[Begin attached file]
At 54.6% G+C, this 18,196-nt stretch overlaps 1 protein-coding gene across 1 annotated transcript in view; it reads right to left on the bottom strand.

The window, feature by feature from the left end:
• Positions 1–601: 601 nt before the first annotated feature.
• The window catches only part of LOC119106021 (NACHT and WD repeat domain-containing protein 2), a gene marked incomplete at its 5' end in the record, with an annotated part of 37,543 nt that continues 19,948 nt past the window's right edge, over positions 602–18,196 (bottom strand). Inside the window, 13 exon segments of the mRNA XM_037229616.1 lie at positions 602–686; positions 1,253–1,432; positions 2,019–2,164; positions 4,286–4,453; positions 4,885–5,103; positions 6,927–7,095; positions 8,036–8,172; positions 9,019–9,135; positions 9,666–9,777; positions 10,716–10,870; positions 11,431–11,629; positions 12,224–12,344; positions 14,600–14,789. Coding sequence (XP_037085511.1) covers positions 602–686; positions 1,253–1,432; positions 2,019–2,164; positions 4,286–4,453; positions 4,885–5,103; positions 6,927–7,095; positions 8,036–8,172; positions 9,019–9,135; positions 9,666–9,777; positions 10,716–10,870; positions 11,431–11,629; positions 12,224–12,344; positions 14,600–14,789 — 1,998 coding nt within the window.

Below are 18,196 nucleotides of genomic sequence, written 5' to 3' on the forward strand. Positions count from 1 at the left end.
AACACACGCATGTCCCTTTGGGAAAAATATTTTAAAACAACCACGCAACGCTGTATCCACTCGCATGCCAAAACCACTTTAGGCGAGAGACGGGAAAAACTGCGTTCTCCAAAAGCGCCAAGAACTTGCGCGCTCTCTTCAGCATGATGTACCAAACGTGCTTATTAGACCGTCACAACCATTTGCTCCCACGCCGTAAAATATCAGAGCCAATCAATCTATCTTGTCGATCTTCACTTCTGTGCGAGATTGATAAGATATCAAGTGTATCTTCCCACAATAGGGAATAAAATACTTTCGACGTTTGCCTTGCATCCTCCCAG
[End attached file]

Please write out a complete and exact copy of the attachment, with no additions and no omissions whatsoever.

At 54.6% G+C, this 18,196-nt stretch overlaps 1 protein-coding gene across 1 annotated transcript in view; it reads right to left on the bottom strand.

The window, feature by feature from the left end:
• Positions 1–601: 601 nt before the first annotated feature.
• The window catches only part of LOC119106021 (NACHT and WD repeat domain-containing protein 2), a gene marked incomplete at its 5' end in the record, with an annotated part of 37,543 nt that continues 19,948 nt past the window's right edge, over positions 602–18,196 (bottom strand). Inside the window, 13 exon segments of the mRNA XM_037229616.1 lie at positions 602–686; positions 1,253–1,432; positions 2,019–2,164; positions 4,286–4,453; positions 4,885–5,103; positions 6,927–7,095; positions 8,036–8,172; positions 9,019–9,135; positions 9,666–9,777; positions 10,716–10,870; positions 11,431–11,629; positions 12,224–12,344; positions 14,600–14,789. Coding sequence (XP_037085511.1) covers positions 602–686; positions 1,253–1,432; positions 2,019–2,164; positions 4,286–4,453; positions 4,885–5,103; positions 6,927–7,095; positions 8,036–8,172; positions 9,019–9,135; positions 9,666–9,777; positions 10,716–10,870; positions 11,431–11,629; positions 12,224–12,344; positions 14,600–14,789 — 1,998 coding nt within the window.

Below are 18,196 nucleotides of genomic sequence, written 5' to 3' on the forward strand. Positions count from 1 at the left end.
AACACACGCATGTCCCTTTGGGAAAAATATTTTAAAACAACCACGCAACGCTGTATCCACTCGCATGCCAAAACCACTTTAGGCGAGAGACGGGAAAAACTGCGTTCTCCAAAAGCGCCAAGAACTTGCGCGCTCTCTTCAGCATGATGTACCAAACGTGCTTATTAGACCGTCACAACCATTTGCTCCCACGCCGTAAAATATCAGAGCCAATCAATCTATCTTGTCGATCTTCACTTCTGTGCGAGATTGATAAGATATCAAGTGTATCTTCCCACAATAGGGAATAAAATACTTTCGACGTTTGCCTTGCATCCTCCCAG